(Another in my occasional essay series)
Nippon, the Japanese term for their country, roughly translates to 'the origin of the sun', an ancient reference to its relative geographic position to China. Surely a prescient choice of name for a place where Really Important Things Come From? A few thousand years on, and the Japanese are still the source of many, many Important Things, most of which reach the Lands of the Setting Sun only several years later. Think back on Zen, manga, pokemon, Toyotas, sushi, futons, fast trains, cameras, anime, audio and video equipment, Teenage Mutant Ninja Turtles, incredibly sharp knives and video games, and you will immediately know what I mean.
Many of the stereotypes that are flung around about Japan are simply not true. It is hard to see a woman in a kimono except as serving staff in the better restaurants. Their diet does not consist entirely of rice, ramen and fish. People are not always on time – the dean of the faculty was a whole five minutes late our lunch appointment. Nor is there very much ritual disembowelling going on. I even experience a delayed train (gasp), running 7 minutes behind schedule, for which the station master only apologised to stoically polite passengers, without feeling the need to harm himself.
But it is a land bubbling with early adopters, people who will try any new gadget at the drop of a hat. To visit Japan is to visit the future, for it is an oracle of things to come, both good and bad. As they say in Hong Kong, when Japan sneezes, Asia catches a cold. All the pros and cons of globalisation are here for all to see, decades before anywhere else. So my visit here is a trailer for what awaits us, and I am privileged to report to you on developing new trends from the frontline in the war for globalisation.
The first insight I received was listening to a performance at the Osaka Jazz Festival by a group called Clover Leaf, whose Japanese vocalist was doing a jazzy rendition of a Sting song. Largely unburdened by talent, she launched into the refrain, with somewhat more enthusiasm and gusto than one would expect with a jazz cover:
I'm an Aryan,
I'm a legal Aryan.
I'm an Englishman living in New York
Or at least, that's how it sounded to my untrained ear. I waited for the next stanza, and lo and behold, these were her chosen words. Now some may put this down to linguistic challenges of singing n a foreign tongue, but to my trained mind, it reflected a complex identity crisis.
It was clear to the casual observer, that she was not, in fact, an Aryan, legal or otherwise. Nor was she in New York, and had she been there she would not easily be judged to be an English person of any gender whatsoever.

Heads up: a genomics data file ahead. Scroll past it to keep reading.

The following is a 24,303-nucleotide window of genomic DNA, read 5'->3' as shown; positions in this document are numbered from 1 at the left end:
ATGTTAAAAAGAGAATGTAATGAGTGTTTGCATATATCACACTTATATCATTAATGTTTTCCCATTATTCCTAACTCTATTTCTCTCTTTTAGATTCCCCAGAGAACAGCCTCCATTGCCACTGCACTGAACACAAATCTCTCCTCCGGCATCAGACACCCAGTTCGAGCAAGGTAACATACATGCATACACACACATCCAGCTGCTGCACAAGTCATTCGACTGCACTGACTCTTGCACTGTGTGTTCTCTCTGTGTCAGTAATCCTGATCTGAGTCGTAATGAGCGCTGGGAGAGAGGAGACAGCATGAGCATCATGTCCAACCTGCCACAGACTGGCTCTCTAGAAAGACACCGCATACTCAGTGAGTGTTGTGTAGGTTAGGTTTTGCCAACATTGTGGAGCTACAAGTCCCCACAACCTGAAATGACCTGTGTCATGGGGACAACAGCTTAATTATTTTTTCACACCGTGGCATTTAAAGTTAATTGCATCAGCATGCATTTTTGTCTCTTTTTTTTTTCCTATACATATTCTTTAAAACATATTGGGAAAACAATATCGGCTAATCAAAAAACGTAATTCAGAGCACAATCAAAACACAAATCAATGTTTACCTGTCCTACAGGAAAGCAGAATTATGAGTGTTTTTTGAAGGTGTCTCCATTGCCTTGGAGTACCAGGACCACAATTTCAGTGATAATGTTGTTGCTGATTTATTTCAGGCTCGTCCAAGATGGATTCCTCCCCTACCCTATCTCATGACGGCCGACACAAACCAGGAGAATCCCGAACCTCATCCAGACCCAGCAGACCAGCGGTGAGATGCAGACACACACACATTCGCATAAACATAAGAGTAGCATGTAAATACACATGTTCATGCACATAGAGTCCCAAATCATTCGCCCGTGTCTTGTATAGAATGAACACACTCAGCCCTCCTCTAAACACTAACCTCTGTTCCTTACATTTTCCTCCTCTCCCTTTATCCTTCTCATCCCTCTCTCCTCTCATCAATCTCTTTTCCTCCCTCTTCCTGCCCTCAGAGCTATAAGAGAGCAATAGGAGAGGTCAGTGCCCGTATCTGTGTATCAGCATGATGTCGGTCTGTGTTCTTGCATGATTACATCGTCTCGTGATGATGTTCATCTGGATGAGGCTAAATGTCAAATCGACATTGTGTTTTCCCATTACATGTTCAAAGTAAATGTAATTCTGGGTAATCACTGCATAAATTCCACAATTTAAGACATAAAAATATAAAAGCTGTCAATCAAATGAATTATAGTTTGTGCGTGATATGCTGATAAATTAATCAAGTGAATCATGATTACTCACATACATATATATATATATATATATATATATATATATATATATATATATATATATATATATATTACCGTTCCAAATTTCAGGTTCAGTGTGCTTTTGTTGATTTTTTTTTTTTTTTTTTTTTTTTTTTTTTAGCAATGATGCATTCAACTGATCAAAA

I waited, and as if to confirm my diagnosis, for a third consecutive time, she insisted that she was all these things, with such conviction that I felt certain that, deep in her soul, she was conflicted.
As identity crises go, mine is one of the larger ones, but it seems I have been overestimating my issues. After all, I know what I am not; my problems only go so far as to reconcile myself to what I am. I am, for instance, largely of Aryan ancestry, but I dislike the connotations. I am also certain I am not an Englishman, but I am reasonably confident my gender and orientation are male. I do occasionally feel I am in touch with my feminine side, but I also realise that my hormones limit this possibility. In other words, my crisis is a piddly little one in comparison.
Happy to extrapolate from a sample size of one, I predict that clover-leaf-sized identity crises will become standard issue, with Inuit singing swearing they feel Biafran (whose national flag also featured a rising sun, incidentally), suitably rewritten to an Ira Gershwin tune, Amazon Indian tribes assuring us in Zulu lyrics that their hearts belong to Putin. In fact, everyone in every country will soon be endowed with identity crises more massive than my own, and I shall be considered boringly dull and uninteresting at parties of the future, deprived as I shall be of my only claim to originality.
But on the plus side, we will have no use for the United Nations, and more likely than not, the Security Council will seek a new lease of life as an Opera, complete with supporting orchestra.
I continue my search for further profound sneak previews of the future, dear reader! Hopefully they will not be as dire and scary as this one. Watch this space….